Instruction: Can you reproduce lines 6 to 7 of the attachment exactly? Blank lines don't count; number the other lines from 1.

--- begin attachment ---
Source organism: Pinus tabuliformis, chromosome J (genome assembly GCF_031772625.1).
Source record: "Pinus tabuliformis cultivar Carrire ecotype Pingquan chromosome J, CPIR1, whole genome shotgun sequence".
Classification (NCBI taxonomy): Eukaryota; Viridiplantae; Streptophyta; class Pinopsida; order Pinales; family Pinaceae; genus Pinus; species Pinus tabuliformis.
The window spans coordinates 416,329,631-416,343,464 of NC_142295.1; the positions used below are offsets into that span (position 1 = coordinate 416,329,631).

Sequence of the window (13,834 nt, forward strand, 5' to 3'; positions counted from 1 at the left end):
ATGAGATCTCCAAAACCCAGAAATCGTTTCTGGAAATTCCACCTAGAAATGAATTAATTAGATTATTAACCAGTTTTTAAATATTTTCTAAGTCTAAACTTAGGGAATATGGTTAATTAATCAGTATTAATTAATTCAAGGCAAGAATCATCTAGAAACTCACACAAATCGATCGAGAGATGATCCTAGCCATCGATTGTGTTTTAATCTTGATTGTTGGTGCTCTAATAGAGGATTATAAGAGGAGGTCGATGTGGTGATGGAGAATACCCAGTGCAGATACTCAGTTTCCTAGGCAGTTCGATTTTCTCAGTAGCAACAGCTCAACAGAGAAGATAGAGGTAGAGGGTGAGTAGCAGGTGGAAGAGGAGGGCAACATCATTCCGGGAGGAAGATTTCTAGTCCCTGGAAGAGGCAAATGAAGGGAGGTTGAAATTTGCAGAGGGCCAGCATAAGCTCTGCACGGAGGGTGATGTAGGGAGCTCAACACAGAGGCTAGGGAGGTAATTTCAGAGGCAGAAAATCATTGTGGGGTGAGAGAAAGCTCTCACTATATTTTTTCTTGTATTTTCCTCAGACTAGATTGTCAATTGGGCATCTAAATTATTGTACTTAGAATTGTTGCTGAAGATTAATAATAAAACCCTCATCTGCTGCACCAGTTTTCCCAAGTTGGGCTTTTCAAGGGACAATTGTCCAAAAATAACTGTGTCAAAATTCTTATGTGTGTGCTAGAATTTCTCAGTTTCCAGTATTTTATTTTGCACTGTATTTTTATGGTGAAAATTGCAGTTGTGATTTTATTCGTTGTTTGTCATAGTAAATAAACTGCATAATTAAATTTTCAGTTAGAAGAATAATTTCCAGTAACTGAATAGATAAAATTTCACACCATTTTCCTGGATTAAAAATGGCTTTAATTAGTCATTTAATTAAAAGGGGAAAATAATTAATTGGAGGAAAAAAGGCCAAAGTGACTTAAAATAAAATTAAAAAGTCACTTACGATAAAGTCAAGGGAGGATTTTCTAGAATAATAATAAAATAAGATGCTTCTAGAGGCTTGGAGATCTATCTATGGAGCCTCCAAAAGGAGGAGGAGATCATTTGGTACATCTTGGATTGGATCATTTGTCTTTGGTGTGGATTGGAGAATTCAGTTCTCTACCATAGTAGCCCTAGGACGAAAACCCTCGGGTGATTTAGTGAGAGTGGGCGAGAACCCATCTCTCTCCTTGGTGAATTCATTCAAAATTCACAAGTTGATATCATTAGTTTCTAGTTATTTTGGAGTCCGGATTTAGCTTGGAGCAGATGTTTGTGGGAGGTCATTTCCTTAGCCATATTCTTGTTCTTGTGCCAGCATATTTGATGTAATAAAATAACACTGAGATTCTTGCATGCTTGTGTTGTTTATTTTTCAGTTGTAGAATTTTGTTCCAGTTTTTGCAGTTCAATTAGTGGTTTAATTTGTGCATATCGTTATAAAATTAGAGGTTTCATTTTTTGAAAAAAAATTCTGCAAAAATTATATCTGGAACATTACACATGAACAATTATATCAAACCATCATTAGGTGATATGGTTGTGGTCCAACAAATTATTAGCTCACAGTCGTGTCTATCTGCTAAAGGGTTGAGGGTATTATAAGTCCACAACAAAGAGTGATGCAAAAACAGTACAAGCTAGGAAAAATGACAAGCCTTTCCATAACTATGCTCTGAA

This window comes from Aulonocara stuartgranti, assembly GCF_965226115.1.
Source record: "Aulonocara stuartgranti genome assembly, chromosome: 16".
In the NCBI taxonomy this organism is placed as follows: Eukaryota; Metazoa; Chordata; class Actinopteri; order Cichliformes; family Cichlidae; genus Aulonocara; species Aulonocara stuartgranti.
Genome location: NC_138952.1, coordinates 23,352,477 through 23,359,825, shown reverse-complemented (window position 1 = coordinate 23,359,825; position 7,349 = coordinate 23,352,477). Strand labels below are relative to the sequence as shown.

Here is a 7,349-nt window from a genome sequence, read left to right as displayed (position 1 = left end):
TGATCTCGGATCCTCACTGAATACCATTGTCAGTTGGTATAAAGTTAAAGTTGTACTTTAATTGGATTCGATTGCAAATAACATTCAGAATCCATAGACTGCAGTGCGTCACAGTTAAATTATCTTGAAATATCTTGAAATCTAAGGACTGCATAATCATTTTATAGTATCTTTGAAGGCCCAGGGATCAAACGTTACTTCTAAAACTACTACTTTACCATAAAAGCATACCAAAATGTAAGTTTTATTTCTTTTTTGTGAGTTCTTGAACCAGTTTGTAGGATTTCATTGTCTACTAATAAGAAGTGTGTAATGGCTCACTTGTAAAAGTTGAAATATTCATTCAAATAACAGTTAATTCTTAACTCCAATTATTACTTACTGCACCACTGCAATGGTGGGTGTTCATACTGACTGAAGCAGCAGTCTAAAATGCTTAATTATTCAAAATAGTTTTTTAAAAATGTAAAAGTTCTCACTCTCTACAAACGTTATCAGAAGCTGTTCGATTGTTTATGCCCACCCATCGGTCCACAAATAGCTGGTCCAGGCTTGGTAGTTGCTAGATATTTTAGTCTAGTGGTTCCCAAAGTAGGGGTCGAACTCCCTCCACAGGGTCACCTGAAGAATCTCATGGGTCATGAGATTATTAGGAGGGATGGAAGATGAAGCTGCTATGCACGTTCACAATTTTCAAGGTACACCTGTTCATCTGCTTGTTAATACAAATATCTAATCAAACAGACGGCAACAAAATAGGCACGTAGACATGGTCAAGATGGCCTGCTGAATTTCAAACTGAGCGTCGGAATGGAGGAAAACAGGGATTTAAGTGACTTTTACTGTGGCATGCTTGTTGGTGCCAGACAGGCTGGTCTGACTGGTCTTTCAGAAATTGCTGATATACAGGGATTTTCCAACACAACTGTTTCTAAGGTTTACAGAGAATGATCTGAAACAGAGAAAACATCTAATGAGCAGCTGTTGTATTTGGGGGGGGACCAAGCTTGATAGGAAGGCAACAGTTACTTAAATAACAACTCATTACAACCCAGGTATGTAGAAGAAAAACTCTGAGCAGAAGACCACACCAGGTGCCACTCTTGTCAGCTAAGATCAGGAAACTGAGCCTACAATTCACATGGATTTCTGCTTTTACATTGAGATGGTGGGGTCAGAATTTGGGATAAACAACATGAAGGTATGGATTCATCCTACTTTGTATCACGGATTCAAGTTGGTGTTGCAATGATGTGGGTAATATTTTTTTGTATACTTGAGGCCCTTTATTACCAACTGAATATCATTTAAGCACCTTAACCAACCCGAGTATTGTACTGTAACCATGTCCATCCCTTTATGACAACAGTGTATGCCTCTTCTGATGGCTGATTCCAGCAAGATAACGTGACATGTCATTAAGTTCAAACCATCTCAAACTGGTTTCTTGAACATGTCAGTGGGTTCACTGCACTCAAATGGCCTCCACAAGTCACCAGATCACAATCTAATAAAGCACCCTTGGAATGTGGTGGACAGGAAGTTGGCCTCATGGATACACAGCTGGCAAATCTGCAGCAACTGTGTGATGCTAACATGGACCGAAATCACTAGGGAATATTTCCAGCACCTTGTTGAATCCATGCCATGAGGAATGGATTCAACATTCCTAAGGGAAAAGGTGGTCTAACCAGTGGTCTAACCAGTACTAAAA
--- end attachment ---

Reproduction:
ATGAGATCTCCAAAACCCAGAAATCGTTTCTGGAAATTCCACCTAGAAATGAATTAATTAGATTATTAACCAGTTTTTAAATATTTTCTAAGTCTAAACTTAGGGAATATGGTTAATTAATCAGTATTAATTAATTCAAGGCAAGAATCATCTAGAAACTCACACAAATCGATCGAGAGATGATCCTAGCCATCGATTGTGTTTTAATCTTGATTGTTGGTGCTCTAATAGAGGATTATAAGAGGAGGTCGATGTGGTGATGGAGAATACCCAGTGCAGATACTCAGTTTCCTAGGCAGTTCGATTTTCTCAGTAGCAACAGCTCAACAGAGAAGATAGAGGTAGAGGGTGAGTAGCAGGTGGAAGAGGAGGGCAACATCATTCCGGGAGGAAGATTTCTAGTCCCTGGAAGAGGCAAATGAAGGGAGGTTGAAATTTGCAGAGGGCCAGCATAAGCTCTGCACGGAGGGTGATGTAGGGAGCTCAACACAGAGGCTAGGGAGGTAATTTCAGAGGCAGAAAATCATTGTGGGGTGAGAGAAAGCTCTCACTATATTTTTTCTTGTATTTTCCTCAGACTAGATTGTCAATTGGGCATCTAAATTATTGTACTTAGAATTGTTGCTGAAGATTAATAATAAAACCCTCATCTGCTGCACCAGTTTTCCCAAGTTGGGCTTTTCAAGGGACAATTGTCCAAAAATAACTGTGTCAAAATTCTTATGTGTGTGCTAGAATTTCTCAGTTTCCAGTATTTTATTTTGCACTGTATTTTTATGGTGAAAATTGCAGTTGTGATTTTATTCGTTGTTTGTCATAGTAAATAAACTGCATAATTAAATTTTCAGTTAGAAGAATAATTTCCAGTAACTGAATAGATAAAATTTCACACCATTTTCCTGGATTAAAAATGGCTTTAATTAGTCATTTAATTAAAAGGGGAAAATAATTAATTGGAGGAAAAAAGGCCAAAGTGACTTAAAATAAAATTAAAAAGTCACTTACGATAAAGTCAAGGGAGGATTTTCTAGAATAATAATAAAATAAGATGCTTCTAGAGGCTTGGAGATCTATCTATGGAGCCTCCAAAAGGAGGAGGAGATCATTTGGTACATCTTGGATTGGATCATTTGTCTTTGGTGTGGATTGGAGAATTCAGTTCTCTACCATAGTAGCCCTAGGACGAAAACCCTCGGGTGATTTAGTGAGAGTGGGCGAGAACCCATCTCTCTCCTTGGTGAATTCATTCAAAATTCACAAGTTGATATCATTAGTTTCTAGTTATTTTGGAGTCCGGATTTAGCTTGGAGCAGATGTTTGTGGGAGGTCATTTCCTTAGCCATATTCTTGTTCTTGTGCCAGCATATTTGATGTAATAAAATAACACTGAGATTCTTGCATGCTTGTGTTGTTTATTTTTCAGTTGTAGAATTTTGTTCCAGTTTTTGCAGTTCAATTAGTGGTTTAATTTGTGCATATCGTTATAAAATTAGAGGTTTCATTTTTTGAAAAAAAATTCTGCAAAAATTATATCTGGAACATTACACATGAACAATTATATCAAACCATCATTAGGTGATATGGTTGTGGTCCAACAAATTATTAGCTCACAGTCGTGTCTATCTGCTAAAGGGTTGAGGGTATTATAAGTCCACAACAAAGAGTGATGCAAAAACAGTACAAGCTAGGAAAAATGACAAGCCTTTCCATAACTATGCTCTGAA

This window comes from Aulonocara stuartgranti, assembly GCF_965226115.1.